Intrigued by the catchy title I picked this book from a book store in Connaught Place. I had heard this quote before. I remembered watching a Youtube video where Steve Jobs told the students to “Stay hungry and stay foolish” during his commencement speech at the Stanford University in 2005. Thinking of getting some more food for this thought I started reading this book by Rashmi Bansal. A little more into the book revealed that Rashmi is a writer, entrepreneur and youth expert. She is the co-founder and editor of JAM(Just Another Magazine), India’s leading youth magazine in print and online and this is her first tryst with book writing.
I am fond of reading mostly fiction but contrary to my expectations the book’s Foreword written by IIM Ahmedabad Director indicated that I was heading for a different journey. After I finished reading I could not believe that a non-fiction would turn out to be a roller coaster ride and so much inspiring at different levels. In this book, Rashmi, herself an alumnus of IIMA , has described the success stories of twenty-five alumni of IIM Ahmedabad who chose the path less trodden and successfully built new businesses and organisations. The book is a must read for those with an enrtrepreneurial streak. It teaches us to believe in the ‘Power of Dreams’. All the individuals mentioned in the book shunned the option of a conventional high paying corporate job and instead ventured into uncharted territories with fire in their bellies and stars in their eyes. The book is divided into three category of achievers. First is the Believers, the people who knew entrepreneurship was the chosen path and took the plunge straight after MBA. Second is the Opportunists who did not plan but seized the opportunity when it knocked their doors. The last category belongs to a few good men who had an alternate vision of creative expression and creating a social impact. All the stories have been written in conversational style with an apt usage of B-school jargons and few dialogues in hindi which are never translated into English( Thus, giving the book a nice desi feel) . The book is not necessarily a continuous read and each story can be made into a bestselling biography. The struggles, the risk taking, the team building, the insolvency situations and the sacrifices have been cited very beautifully with utmost veracity.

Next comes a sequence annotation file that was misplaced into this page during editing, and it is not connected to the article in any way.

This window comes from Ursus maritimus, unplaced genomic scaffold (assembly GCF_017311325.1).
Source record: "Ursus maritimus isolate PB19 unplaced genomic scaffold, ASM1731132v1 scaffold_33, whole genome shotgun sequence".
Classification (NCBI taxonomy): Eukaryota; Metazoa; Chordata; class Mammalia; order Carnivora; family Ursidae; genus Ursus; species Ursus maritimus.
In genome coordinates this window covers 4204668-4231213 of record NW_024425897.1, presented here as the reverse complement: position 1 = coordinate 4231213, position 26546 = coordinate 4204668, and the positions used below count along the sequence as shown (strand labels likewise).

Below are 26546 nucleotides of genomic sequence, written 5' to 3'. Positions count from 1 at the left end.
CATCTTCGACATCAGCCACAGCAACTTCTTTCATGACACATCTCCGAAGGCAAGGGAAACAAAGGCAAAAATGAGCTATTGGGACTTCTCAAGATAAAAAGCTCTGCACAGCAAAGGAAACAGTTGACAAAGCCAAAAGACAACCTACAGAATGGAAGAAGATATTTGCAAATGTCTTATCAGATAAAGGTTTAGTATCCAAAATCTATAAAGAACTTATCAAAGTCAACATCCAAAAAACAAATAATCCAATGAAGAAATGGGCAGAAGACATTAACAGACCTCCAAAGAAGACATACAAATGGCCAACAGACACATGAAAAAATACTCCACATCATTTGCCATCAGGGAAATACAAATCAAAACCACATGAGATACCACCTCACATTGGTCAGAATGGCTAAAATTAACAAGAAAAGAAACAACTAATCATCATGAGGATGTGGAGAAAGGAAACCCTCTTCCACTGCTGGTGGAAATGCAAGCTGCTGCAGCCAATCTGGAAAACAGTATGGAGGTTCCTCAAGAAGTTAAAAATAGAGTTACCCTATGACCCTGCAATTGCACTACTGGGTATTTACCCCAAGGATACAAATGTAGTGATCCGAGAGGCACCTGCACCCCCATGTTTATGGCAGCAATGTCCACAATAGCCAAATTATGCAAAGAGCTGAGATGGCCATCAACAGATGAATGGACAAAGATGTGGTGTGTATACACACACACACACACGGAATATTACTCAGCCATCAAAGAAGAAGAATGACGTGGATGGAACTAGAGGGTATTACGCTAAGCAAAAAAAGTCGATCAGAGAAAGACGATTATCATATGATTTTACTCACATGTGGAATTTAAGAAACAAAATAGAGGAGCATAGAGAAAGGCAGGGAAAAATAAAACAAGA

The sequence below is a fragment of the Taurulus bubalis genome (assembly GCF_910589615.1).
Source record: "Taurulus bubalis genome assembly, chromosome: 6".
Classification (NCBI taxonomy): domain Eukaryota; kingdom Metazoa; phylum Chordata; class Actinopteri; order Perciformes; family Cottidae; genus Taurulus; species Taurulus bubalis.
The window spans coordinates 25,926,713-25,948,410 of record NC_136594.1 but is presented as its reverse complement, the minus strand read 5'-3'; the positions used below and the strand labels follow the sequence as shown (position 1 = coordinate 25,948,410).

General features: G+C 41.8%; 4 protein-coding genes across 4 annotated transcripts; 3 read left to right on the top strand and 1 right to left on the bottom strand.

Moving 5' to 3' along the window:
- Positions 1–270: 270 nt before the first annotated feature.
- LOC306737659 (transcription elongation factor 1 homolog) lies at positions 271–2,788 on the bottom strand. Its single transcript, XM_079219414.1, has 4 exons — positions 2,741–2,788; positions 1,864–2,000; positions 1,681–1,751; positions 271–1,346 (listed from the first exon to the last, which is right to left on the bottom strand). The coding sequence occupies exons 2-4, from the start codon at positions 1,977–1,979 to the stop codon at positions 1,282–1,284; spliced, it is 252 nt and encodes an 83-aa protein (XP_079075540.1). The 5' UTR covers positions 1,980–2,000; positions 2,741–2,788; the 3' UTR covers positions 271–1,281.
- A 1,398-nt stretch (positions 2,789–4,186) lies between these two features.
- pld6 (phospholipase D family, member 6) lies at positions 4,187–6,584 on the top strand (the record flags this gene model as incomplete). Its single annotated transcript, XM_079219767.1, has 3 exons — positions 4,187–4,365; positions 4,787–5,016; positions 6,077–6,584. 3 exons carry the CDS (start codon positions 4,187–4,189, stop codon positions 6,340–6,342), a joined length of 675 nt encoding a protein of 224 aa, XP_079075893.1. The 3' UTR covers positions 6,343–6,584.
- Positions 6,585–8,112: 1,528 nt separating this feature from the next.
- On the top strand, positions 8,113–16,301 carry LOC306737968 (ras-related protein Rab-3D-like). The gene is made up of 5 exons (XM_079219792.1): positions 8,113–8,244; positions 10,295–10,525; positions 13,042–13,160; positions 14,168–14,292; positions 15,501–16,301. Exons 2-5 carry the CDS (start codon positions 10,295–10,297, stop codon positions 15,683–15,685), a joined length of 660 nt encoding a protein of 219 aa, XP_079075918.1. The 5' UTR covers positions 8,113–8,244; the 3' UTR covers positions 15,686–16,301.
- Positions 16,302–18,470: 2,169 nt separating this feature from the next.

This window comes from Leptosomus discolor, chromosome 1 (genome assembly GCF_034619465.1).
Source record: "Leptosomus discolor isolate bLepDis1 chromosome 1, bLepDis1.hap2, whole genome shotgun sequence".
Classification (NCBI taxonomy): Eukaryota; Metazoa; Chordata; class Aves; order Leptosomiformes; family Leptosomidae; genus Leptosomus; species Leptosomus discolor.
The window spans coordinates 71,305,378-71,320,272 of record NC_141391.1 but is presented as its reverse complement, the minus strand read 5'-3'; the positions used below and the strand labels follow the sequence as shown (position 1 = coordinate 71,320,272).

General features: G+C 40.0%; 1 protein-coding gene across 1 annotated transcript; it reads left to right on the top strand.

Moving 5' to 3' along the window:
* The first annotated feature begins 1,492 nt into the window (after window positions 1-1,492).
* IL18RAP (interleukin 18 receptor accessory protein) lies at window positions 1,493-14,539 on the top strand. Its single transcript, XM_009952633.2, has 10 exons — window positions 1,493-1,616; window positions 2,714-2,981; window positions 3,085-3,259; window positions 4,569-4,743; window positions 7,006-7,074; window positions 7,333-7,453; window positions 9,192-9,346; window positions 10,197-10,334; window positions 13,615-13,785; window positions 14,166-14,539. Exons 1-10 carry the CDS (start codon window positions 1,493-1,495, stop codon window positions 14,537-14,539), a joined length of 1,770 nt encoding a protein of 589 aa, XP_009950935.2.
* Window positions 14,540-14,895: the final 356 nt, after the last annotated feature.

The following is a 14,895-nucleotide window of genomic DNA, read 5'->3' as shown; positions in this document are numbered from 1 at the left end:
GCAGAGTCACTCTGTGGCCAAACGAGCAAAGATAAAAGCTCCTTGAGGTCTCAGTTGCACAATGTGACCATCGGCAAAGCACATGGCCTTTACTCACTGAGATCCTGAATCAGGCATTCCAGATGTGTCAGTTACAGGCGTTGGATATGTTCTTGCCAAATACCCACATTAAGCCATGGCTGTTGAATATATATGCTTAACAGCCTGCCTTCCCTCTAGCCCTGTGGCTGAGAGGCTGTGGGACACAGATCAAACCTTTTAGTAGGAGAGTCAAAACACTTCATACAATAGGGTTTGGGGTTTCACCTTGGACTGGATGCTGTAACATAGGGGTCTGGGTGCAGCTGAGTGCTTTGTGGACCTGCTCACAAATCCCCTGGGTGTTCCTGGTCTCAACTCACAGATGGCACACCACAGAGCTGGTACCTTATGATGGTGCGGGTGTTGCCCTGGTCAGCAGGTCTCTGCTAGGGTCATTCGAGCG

Rashmi has taken a broad spectrum of entrepreneurs into account ranging from social sector and hotel industry along with the obvious choices of people from Internet and IT. It took 35 years for Chander Baljee to establish a brand name for himself with the Royal Orchid Hotels. Strikes, debts, 9/11 – all these factors affected the growth plans of Chander. An IPO which was planned in 1985 only became a reality in 2006. Chander witnessed every possible ups and downs in his business but every time he just shrugged and said, “This too shall pass.” This shows that persistence and self belief is the key to suceess. I personally liked the life story of Sunil Handa the most, whom Rashmi quite rightly calls The Alchemist. As an entrepreneur, Sunil spent 15 years with his brother in Core Consultancy Services. For him business was the first and the only thing that mattered. But an acrimonious split with his brother led him to question the value of a one-track, build-your-business-at-any-cost kind of life. Sunil decided to create an impact on people’s lives and thus, gave birth to Eklavya Education Foundation.
However, amidst all the positives the book falls short in one aspect. All the successful people highlighted in the book had one thing common; they all were pass-outs from the most reputed institute of the country and had huge contacts. Even if their businesses failed at one point of time, they always had the safe option of going back to a job. I would have loved to see the success stories of the common man, the mango people. The book has already sold more than one lakh copies and can be termed as a rare best seller in the non-fiction category. The book has been funded by Romesh Wadhwani, President & Chairman of the Wadhwani Foundation. Romesh says-” The economic greatness of a country is fuelled by the strength and vitality of its entrepreneurs .”
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